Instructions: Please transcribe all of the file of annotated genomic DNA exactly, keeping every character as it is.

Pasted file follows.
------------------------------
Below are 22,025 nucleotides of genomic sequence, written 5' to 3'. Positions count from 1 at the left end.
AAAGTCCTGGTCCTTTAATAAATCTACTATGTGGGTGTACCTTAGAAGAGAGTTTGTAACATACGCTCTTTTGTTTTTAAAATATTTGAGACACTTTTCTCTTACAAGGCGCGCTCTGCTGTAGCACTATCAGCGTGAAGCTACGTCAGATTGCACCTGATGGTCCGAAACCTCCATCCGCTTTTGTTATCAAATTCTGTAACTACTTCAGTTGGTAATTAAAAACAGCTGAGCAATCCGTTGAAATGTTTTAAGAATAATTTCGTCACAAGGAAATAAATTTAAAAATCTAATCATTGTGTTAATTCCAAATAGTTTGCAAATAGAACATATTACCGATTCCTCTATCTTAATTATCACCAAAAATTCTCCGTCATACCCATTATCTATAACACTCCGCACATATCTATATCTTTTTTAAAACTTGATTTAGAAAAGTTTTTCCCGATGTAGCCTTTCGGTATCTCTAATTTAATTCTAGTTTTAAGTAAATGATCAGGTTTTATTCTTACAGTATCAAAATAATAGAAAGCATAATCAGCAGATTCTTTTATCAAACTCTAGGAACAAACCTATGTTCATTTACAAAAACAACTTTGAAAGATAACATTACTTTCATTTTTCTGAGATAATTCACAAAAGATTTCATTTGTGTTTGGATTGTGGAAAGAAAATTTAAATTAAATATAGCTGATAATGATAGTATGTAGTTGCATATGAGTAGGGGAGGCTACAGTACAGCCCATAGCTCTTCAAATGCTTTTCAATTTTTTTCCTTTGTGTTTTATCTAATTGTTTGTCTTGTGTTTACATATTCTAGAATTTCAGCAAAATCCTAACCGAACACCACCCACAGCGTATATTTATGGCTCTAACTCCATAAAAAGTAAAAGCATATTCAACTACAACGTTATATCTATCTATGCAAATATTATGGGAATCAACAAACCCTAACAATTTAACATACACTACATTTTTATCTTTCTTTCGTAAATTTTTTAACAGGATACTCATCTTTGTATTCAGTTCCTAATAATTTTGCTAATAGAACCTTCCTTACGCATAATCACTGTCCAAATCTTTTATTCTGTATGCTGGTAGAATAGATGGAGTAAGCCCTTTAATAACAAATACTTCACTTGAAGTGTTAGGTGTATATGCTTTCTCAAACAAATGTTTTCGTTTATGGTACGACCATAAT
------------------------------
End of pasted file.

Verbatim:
Below are 22,025 nucleotides of genomic sequence, written 5' to 3'. Positions count from 1 at the left end.
AAAGTCCTGGTCCTTTAATAAATCTACTATGTGGGTGTACCTTAGAAGAGAGTTTGTAACATACGCTCTTTTGTTTTTAAAATATTTGAGACACTTTTCTCTTACAAGGCGCGCTCTGCTGTAGCACTATCAGCGTGAAGCTACGTCAGATTGCACCTGATGGTCCGAAACCTCCATCCGCTTTTGTTATCAAATTCTGTAACTACTTCAGTTGGTAATTAAAAACAGCTGAGCAATCCGTTGAAATGTTTTAAGAATAATTTCGTCACAAGGAAATAAATTTAAAAATCTAATCATTGTGTTAATTCCAAATAGTTTGCAAATAGAACATATTACCGATTCCTCTATCTTAATTATCACCAAAAATTCTCCGTCATACCCATTATCTATAACACTCCGCACATATCTATATCTTTTTTAAAACTTGATTTAGAAAAGTTTTTCCCGATGTAGCCTTTCGGTATCTCTAATTTAATTCTAGTTTTAAGTAAATGATCAGGTTTTATTCTTACAGTATCAAAATAATAGAAAGCATAATCAGCAGATTCTTTTATCAAACTCTAGGAACAAACCTATGTTCATTTACAAAAACAACTTTGAAAGATAACATTACTTTCATTTTTCTGAGATAATTCACAAAAGATTTCATTTGTGTTTGGATTGTGGAAAGAAAATTTAAATTAAATATAGCTGATAATGATAGTATGTAGTTGCATATGAGTAGGGGAGGCTACAGTACAGCCCATAGCTCTTCAAATGCTTTTCAATTTTTTTCCTTTGTGTTTTATCTAATTGTTTGTCTTGTGTTTACATATTCTAGAATTTCAGCAAAATCCTAACCGAACACCACCCACAGCGTATATTTATGGCTCTAACTCCATAAAAAGTAAAAGCATATTCAACTACAACGTTATATCTATCTATGCAAATATTATGGGAATCAACAAACCCTAACAATTTAACATACACTACATTTTTATCTTTCTTTCGTAAATTTTTTAACAGGATACTCATCTTTGTATTCAGTTCCTAATAATTTTGCTAATAGAACCTTCCTTACGCATAATCACTGTCCAAATCTTTTATTCTGTATGCTGGTAGAATAGATGGAGTAAGCCCTTTAATAACAAATACTTCACTTGAAGTGTTAGGTGTATATGCTTTCTCAAACAAATGTTTTCGTTTATGGTACGACCATAAT